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Since the skies over Britain cleared of planes, as a result of the ash cloud emanating from Iceland, the media has been awash with tales of ripped-off weary travellers struggling to make their way back to Blighty. But as former travel agent Andy Goff explains those criticisms should be taken with a pinch of salt.

Accusations levelled at ferry companies, rail companies, taxi drivers and hoteliers may have some truth in them but the general facts will be quite different.

Last week we were still in the Easter Holiday season - a time when, due to normal demand, fares and hotel prices increase.

It is often quoted that a return fare on Eurostar can normally be had for just £69 return but those ‘rip off merchants’ were cashing in and stranded passengers were being forced to pay over £200 for a one-way ticket.

Well I just looked on the Eurostar website and you can buy a return for £69 if you travel on the dates and times they stipulate. Book NOW for travel on 1st June.

‘NOW’ is the important word here. They only offer a limited number of seats at that price and if others book now and you don’t then the fare will be higher if you want to travel on a specific date at a specific time – when everyone else does as well.

It’s the same with flights. Travel off-season when airlines are struggling to fill their planes and you will pay a nominal amount plus all the airport taxes and security charges. Travel when everyone and his neighbour wishes to and you will have to pay a higher fare.

British Airways are NOW offering fares to European capitals from £49 one way including taxes. But you have to book by a certain date and travel on certain flights. The flight to Genoa on 7th July is available as I write, but may not be tomorrow.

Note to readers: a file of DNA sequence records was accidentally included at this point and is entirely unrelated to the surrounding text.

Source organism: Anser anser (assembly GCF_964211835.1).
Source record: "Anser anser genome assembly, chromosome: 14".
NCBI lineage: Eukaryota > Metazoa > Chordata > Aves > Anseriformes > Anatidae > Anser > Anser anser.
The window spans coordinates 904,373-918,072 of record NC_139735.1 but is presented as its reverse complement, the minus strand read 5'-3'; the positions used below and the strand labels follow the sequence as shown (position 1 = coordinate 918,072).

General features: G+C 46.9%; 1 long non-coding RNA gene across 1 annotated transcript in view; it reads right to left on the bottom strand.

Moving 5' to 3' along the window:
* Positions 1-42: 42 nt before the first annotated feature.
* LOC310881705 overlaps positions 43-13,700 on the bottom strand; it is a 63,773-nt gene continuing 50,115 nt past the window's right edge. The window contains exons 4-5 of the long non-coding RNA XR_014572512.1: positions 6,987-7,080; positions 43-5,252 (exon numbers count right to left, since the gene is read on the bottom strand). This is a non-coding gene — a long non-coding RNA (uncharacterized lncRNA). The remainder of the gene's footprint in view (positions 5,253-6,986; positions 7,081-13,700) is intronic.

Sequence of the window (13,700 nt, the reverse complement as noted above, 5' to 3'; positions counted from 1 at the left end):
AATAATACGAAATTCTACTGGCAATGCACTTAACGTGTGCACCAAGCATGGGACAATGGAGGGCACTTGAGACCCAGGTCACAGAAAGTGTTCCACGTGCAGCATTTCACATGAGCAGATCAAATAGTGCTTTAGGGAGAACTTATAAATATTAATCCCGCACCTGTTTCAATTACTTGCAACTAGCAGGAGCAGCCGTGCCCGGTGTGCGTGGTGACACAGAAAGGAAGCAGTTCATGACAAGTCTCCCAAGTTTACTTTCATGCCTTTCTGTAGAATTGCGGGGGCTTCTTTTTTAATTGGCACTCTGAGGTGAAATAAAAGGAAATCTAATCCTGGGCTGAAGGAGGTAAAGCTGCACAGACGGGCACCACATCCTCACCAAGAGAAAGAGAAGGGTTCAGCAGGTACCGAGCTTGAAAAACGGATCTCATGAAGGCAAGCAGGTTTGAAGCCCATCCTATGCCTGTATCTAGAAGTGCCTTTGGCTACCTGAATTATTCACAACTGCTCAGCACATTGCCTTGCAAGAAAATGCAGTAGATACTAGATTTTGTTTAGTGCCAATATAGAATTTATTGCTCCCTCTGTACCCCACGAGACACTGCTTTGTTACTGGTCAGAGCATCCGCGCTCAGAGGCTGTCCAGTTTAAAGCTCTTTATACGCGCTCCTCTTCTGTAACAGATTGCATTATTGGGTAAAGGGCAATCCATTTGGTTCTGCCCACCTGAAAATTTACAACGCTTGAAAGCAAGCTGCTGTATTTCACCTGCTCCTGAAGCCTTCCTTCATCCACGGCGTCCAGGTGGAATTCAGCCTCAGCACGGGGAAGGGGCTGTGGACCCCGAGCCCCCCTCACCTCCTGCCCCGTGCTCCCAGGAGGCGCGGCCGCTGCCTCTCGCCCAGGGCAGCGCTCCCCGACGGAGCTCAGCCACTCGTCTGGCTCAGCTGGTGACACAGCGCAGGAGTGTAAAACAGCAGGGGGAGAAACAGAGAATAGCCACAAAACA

Cross channel ferries are the same. To quote from Sea France’s website “You can now get to France for a great fare with SeaFrance Dover - Calais Ferries. We have introduced a great low fare from just £25 each way on our quieter crossings, meaning you can take a ferry to France for less without the hustle and bustle of a busy ship.”

See – “quieter crossings”.

Fewer passengers on a scheduled service which is going to leave anyway and it’s quite cheap. A pound a mile doesn’t strike me as exorbitant to reach the mainland.

Every travel service and accommodation provider offers a range of prices in order to make a profit. And profit is what makes the world go round.

When I was a travel agent – and I’m so glad I’m not anymore – fares were published in thick manuals that were complex to fathom.

There could be over a hundred fares to popular destinations depending on which airline, what date, which flight number, were there stop-overs involved, was there a higher intermediate fare point (I won’t go into HIFs, trust me, they are complicated), would you be back-tracking and loads of other rules and regulations which all had to be taken into consideration. Get it wrong and the travel agent paid the difference.

What I’m getting at is that all the bleating from pissed off travellers usually has no basis in fact and bears no relation to what is actually possible.

There was an occasion when I was travelling to Australia on Cathay Pacific. At the check-desk they announced that the flight was overbooked and they appealed for passengers who could travel the next day. I was in no hurry so I volunteered.

That night they fed and accommodated me at Heathrow, put me on a flight to Amsterdam and then business class to Hong Kong, economy to Sydney. On arrival I discovered my luggage was delayed so I was given money to buy some in Sydney and then won some dosh on a Melbourne Gold Cup sweepstake in a pub.

Travel brings out best and worst in people, sometimes broadens the mind and distributes wealth round the planet but it comes at a price with risks involved - both personally and financially.

Next time you want go cheap, go when everyone else wants to stay at home.



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